Popcorn is a whole grain that may help prevent constipation. As a source of fiber, popcorn may help support regular bowel movements and prevent constipation.

Constipation is a common condition, affecting around 16% of adults in the United States and 33% of those aged 60 years or older. People with constipation may have fewer than three bowel movements each week and pass stools that are hard, lumpy, or painful.

Possible causes of constipation include low fiber intake, certain medications and dietary supplements, and health issues, such as certain gastrointestinal disorders. As a source of fiber, popcorn may be useful to include in a diet for constipation relief and prevention.

This article explains how popcorn may help with constipation. It also discusses other foods to eat and avoid to help relieve constipation. Finally, it explores other treatments for constipation and when someone should contact a doctor.

A note about sex and gender

Sex and gender exist on spectrums. This article will use the terms “male,” “female,” or both to refer to sex assigned at birth. Click here to learn more.

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The National Institute of Diabetes and Digestive and Kidney Diseases (NIDDK) states that people who eat little or no fiber are more likely to become constipated. Therefore, it recommends eating more foods that have high fiber content and drinking plenty of liquids to help soften stools and make them easier to pass.

The Dietary Guidelines for Americans recommend that a person eats roughly 14 grams (g) of fiber for every 1,000 calories. This recommended fiber intake varies slightly depending on a person’s age and sex. For example, the guidelines recommend that males aged 19–30 years who consume 2,400 calories daily eat 34 g of fiber per day and that females of the same age who consume 2,000 calories daily eat 28 g of fiber per day.

A medium single-serving bag of popcorn, which is about 57 g, typically contains 5.76 g of fiber. The Department of Agriculture (USDA) advises that popcorn is a healthy whole grain snack, as long as people prepare it without adding excessive amounts of butter or salt.

In addition, it notes that a recent analysis found that popcorn was one of the five most cost-effective sources of whole grains, so it may be more affordable for people on a budget.

Eating enough fiber and staying hydrated may help people avoid constipation and relieve symptoms. The NIDDK recommends that people add fiber to their diet gradually so their body gets used to the change. Good sources of fiber include:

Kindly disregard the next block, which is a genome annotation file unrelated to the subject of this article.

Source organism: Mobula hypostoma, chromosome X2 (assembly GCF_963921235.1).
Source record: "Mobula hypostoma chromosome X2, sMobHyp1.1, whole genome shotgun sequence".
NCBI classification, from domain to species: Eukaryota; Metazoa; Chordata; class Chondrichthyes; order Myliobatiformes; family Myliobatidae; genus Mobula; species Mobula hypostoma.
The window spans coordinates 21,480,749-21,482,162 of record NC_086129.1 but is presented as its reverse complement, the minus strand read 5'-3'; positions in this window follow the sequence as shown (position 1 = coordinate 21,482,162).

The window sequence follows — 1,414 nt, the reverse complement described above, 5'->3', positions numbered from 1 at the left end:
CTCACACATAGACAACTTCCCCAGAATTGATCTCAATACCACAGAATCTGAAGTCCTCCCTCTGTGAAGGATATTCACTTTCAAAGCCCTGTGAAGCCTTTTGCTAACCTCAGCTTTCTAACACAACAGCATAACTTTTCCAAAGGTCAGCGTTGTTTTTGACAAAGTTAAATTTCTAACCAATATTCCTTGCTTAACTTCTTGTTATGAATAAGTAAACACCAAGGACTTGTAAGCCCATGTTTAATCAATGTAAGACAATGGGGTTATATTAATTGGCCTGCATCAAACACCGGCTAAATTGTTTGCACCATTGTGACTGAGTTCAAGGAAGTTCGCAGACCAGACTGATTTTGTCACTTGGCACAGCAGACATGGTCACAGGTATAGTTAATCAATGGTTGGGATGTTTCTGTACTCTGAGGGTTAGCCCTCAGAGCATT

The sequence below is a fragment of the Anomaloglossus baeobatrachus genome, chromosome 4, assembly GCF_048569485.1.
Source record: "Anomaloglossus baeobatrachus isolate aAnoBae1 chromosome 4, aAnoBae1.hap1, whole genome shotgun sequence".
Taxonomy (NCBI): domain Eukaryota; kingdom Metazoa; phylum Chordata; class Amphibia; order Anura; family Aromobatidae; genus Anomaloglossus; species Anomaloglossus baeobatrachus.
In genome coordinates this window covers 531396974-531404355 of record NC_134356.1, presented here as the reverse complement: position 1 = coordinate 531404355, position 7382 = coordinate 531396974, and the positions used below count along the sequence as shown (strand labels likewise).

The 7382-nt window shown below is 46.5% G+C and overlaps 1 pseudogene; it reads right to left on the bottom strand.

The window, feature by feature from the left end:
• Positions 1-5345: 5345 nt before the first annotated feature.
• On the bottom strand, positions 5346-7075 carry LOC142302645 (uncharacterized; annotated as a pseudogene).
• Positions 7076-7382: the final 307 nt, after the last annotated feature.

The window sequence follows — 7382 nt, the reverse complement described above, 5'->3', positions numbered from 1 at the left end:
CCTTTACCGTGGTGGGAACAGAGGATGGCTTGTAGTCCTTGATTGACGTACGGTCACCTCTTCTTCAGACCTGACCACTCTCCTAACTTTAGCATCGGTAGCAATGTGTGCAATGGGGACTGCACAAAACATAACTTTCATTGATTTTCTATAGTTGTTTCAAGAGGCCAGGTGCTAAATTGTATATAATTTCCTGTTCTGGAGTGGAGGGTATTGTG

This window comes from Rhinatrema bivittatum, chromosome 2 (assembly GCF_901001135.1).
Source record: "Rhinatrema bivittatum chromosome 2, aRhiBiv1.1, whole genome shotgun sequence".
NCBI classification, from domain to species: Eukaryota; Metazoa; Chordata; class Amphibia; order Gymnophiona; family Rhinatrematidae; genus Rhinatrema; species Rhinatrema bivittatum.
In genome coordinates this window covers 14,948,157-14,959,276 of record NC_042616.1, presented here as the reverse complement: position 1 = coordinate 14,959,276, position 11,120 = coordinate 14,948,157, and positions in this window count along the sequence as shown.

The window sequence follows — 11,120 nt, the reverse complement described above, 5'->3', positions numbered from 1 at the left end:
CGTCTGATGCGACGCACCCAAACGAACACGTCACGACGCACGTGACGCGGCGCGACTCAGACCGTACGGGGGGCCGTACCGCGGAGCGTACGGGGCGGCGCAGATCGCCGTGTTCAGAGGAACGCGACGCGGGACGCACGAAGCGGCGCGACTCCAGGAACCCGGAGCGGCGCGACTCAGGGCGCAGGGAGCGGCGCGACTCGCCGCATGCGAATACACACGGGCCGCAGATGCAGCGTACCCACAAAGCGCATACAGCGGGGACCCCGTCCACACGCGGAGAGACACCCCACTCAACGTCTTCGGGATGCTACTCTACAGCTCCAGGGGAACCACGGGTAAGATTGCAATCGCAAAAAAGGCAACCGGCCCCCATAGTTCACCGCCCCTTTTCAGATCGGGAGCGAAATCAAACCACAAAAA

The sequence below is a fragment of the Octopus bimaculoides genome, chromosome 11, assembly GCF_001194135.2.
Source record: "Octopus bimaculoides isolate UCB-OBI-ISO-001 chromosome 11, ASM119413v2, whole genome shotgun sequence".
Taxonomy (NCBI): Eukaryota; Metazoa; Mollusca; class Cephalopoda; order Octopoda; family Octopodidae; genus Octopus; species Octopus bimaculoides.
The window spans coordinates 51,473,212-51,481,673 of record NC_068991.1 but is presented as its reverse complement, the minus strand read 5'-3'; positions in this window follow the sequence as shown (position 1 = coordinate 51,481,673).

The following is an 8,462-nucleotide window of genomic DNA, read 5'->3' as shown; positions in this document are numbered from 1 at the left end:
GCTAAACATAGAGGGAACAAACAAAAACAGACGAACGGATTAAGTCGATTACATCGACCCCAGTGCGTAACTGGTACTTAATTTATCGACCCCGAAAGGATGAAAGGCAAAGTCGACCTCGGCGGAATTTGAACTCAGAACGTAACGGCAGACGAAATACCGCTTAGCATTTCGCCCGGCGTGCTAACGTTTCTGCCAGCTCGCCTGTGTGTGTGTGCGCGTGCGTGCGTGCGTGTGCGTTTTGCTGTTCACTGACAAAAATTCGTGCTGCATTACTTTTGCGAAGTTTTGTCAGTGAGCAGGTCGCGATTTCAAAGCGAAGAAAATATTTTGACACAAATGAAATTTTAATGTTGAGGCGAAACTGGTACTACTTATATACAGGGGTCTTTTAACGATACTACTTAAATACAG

Fiber sourceExamples
Whole grainswhole wheat bread and pasta, brown rice, oats, buckwheat, bulgur, quinoa, popcorn, and barley
Beanskidney beans, mung beans, soybeans, black beans, navy beans, and garbanzo beans
Lentilsred, green, brown, and puy lentils
Vegetablesbroccoli, leafy greens, artichokes, carrots, pumpkin, green peas, and mushrooms
Nutspistachio, almond, walnuts, Brazil nuts, and pine nuts
Seedsflax, hemp, chia, sunflower, and pumpkin seeds
Fruitsguava, berries, apples, and passion fruit

The NIDDK explains that someone with constipation should drink water and other liquids, such as vegetable juices and clear soups, to help the fiber work better. If a person stays hydrated, it may help soften stools and make them easier to pass.

Learn more about which foods are good for constipation.

The NIDDK and the National Institute on Aging (NIA) advise that the following foods may cause constipation or worsen symptoms:

  • high fat and processed meats
  • dairy products and eggs
  • potato chips
  • fast food and processed food
  • prepared foods, such as microwaveable dinners and frozen snacks

Learn more about which foods may cause or worsen constipation.

Changing what someone eats and drinks may be the doctor’s first recommendation for relieving constipation. Other treatments and changes that a doctor may advise include:

  • staying physically active and exercising regularly
  • trying to have a bowel movement at the same time each day
  • putting the feet on a footstool to relax the muscles when trying to have a bowel movement
  • changing medications that may be causing constipation
  • taking certain over-the-counter medications, such as:
    • stool softeners
    • lubricants
    • osmotic agents
  • taking prescription medications such as:
  • trying biofeedback therapy
  • undergoing certain surgical procedures

Learn more about medications for constipation.

The NIA advises that, in some cases, constipation may be a sign of a more severe illness, such as colorectal cancer or other types of cancer. People should speak with their doctor if their bowel habits change and are accompanied by any of the following:

A person should also speak with a healthcare professional if constipation symptoms persist with higher fiber intake and more frequent exercise.

Popcorn is a whole grain that contains fiber. Eating popcorn and other fiber-rich foods can help keep the bowels regular and prevent constipation. Experts recommend that people exercise regularly and drink plenty of fluids to help the fiber work.

People may wish to speak with a healthcare professional to learn more about which constipation treatments may work best for them.